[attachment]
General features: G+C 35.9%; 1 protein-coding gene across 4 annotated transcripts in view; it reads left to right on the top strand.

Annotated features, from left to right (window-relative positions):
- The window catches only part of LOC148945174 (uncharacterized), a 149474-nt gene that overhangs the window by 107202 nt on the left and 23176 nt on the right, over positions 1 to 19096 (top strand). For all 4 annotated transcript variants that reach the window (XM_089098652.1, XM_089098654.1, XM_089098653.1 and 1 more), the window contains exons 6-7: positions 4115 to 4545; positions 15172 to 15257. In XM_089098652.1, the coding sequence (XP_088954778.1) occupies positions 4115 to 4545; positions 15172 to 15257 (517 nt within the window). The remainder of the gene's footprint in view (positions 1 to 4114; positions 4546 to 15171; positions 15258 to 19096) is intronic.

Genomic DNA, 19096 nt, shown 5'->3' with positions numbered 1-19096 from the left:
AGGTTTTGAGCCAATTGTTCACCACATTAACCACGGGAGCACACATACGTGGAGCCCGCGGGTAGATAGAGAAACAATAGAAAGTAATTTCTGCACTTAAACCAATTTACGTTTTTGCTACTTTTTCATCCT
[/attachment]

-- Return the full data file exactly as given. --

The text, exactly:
General features: G+C 35.9%; 1 protein-coding gene across 4 annotated transcripts in view; it reads left to right on the top strand.

Annotated features, from left to right (window-relative positions):
- The window catches only part of LOC148945174 (uncharacterized), a 149474-nt gene that overhangs the window by 107202 nt on the left and 23176 nt on the right, over positions 1 to 19096 (top strand). For all 4 annotated transcript variants that reach the window (XM_089098652.1, XM_089098654.1, XM_089098653.1 and 1 more), the window contains exons 6-7: positions 4115 to 4545; positions 15172 to 15257. In XM_089098652.1, the coding sequence (XP_088954778.1) occupies positions 4115 to 4545; positions 15172 to 15257 (517 nt within the window). The remainder of the gene's footprint in view (positions 1 to 4114; positions 4546 to 15171; positions 15258 to 19096) is intronic.

Genomic DNA, 19096 nt, shown 5'->3' with positions numbered 1-19096 from the left:
AGGTTTTGAGCCAATTGTTCACCACATTAACCACGGGAGCACACATACGTGGAGCCCGCGGGTAGATAGAGAAACAATAGAAAGTAATTTCTGCACTTAAACCAATTTACGTTTTTGCTACTTTTTCATCCT